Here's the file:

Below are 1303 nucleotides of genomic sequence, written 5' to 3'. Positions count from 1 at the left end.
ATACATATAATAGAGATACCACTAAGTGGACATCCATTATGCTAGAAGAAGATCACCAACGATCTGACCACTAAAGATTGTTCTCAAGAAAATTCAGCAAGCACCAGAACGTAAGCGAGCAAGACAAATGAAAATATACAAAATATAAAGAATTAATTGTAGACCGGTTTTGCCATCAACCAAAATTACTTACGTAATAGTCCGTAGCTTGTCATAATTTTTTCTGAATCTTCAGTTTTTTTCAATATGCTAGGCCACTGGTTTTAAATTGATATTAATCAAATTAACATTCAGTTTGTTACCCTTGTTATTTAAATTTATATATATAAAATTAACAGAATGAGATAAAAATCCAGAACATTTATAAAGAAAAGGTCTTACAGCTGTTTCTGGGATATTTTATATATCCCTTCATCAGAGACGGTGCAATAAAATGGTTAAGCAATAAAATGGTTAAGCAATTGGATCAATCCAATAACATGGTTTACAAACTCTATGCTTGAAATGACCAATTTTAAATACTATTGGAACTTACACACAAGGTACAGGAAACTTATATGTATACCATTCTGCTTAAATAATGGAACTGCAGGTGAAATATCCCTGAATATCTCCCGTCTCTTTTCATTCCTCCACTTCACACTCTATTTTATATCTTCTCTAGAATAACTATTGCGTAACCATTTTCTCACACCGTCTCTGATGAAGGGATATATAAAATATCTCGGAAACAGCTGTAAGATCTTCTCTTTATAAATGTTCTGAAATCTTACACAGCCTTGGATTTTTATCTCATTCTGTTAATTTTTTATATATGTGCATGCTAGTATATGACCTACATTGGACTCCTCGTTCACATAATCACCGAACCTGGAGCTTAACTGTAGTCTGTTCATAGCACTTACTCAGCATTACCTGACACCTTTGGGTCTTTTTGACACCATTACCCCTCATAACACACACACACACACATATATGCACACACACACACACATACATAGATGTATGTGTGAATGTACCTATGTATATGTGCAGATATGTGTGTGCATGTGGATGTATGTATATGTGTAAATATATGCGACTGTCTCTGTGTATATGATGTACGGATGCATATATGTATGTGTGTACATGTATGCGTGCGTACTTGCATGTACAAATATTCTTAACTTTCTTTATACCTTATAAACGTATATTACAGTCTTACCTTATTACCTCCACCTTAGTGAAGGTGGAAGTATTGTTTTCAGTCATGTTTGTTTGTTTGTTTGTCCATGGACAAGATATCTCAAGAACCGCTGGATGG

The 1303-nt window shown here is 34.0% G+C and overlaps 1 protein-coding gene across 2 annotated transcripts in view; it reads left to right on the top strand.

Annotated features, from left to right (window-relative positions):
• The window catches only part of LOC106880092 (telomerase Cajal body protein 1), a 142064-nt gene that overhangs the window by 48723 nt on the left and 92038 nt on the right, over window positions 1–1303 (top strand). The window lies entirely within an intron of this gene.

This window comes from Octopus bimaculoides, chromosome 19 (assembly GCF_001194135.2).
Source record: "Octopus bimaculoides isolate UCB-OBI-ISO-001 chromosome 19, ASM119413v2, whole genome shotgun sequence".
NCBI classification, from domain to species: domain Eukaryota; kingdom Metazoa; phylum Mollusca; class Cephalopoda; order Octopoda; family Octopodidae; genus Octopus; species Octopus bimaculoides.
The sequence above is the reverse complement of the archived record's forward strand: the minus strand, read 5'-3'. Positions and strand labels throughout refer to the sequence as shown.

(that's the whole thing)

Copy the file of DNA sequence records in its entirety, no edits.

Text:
Below are 1303 nucleotides of genomic sequence, written 5' to 3'. Positions count from 1 at the left end.
ATACATATAATAGAGATACCACTAAGTGGACATCCATTATGCTAGAAGAAGATCACCAACGATCTGACCACTAAAGATTGTTCTCAAGAAAATTCAGCAAGCACCAGAACGTAAGCGAGCAAGACAAATGAAAATATACAAAATATAAAGAATTAATTGTAGACCGGTTTTGCCATCAACCAAAATTACTTACGTAATAGTCCGTAGCTTGTCATAATTTTTTCTGAATCTTCAGTTTTTTTCAATATGCTAGGCCACTGGTTTTAAATTGATATTAATCAAATTAACATTCAGTTTGTTACCCTTGTTATTTAAATTTATATATATAAAATTAACAGAATGAGATAAAAATCCAGAACATTTATAAAGAAAAGGTCTTACAGCTGTTTCTGGGATATTTTATATATCCCTTCATCAGAGACGGTGCAATAAAATGGTTAAGCAATAAAATGGTTAAGCAATTGGATCAATCCAATAACATGGTTTACAAACTCTATGCTTGAAATGACCAATTTTAAATACTATTGGAACTTACACACAAGGTACAGGAAACTTATATGTATACCATTCTGCTTAAATAATGGAACTGCAGGTGAAATATCCCTGAATATCTCCCGTCTCTTTTCATTCCTCCACTTCACACTCTATTTTATATCTTCTCTAGAATAACTATTGCGTAACCATTTTCTCACACCGTCTCTGATGAAGGGATATATAAAATATCTCGGAAACAGCTGTAAGATCTTCTCTTTATAAATGTTCTGAAATCTTACACAGCCTTGGATTTTTATCTCATTCTGTTAATTTTTTATATATGTGCATGCTAGTATATGACCTACATTGGACTCCTCGTTCACATAATCACCGAACCTGGAGCTTAACTGTAGTCTGTTCATAGCACTTACTCAGCATTACCTGACACCTTTGGGTCTTTTTGACACCATTACCCCTCATAACACACACACACACACATATATGCACACACACACACACATACATAGATGTATGTGTGAATGTACCTATGTATATGTGCAGATATGTGTGTGCATGTGGATGTATGTATATGTGTAAATATATGCGACTGTCTCTGTGTATATGATGTACGGATGCATATATGTATGTGTGTACATGTATGCGTGCGTACTTGCATGTACAAATATTCTTAACTTTCTTTATACCTTATAAACGTATATTACAGTCTTACCTTATTACCTCCACCTTAGTGAAGGTGGAAGTATTGTTTTCAGTCATGTTTGTTTGTTTGTTTGTCCATGGACAAGATATCTCAAGAACCGCTGGATGG

The 1303-nt window shown here is 34.0% G+C and overlaps 1 protein-coding gene across 2 annotated transcripts in view; it reads left to right on the top strand.

Annotated features, from left to right (window-relative positions):
• The window catches only part of LOC106880092 (telomerase Cajal body protein 1), a 142064-nt gene that overhangs the window by 48723 nt on the left and 92038 nt on the right, over window positions 1–1303 (top strand). The window lies entirely within an intron of this gene.

This window comes from Octopus bimaculoides, chromosome 19 (assembly GCF_001194135.2).
Source record: "Octopus bimaculoides isolate UCB-OBI-ISO-001 chromosome 19, ASM119413v2, whole genome shotgun sequence".
NCBI classification, from domain to species: domain Eukaryota; kingdom Metazoa; phylum Mollusca; class Cephalopoda; order Octopoda; family Octopodidae; genus Octopus; species Octopus bimaculoides.
The sequence above is the reverse complement of the archived record's forward strand: the minus strand, read 5'-3'. Positions and strand labels throughout refer to the sequence as shown.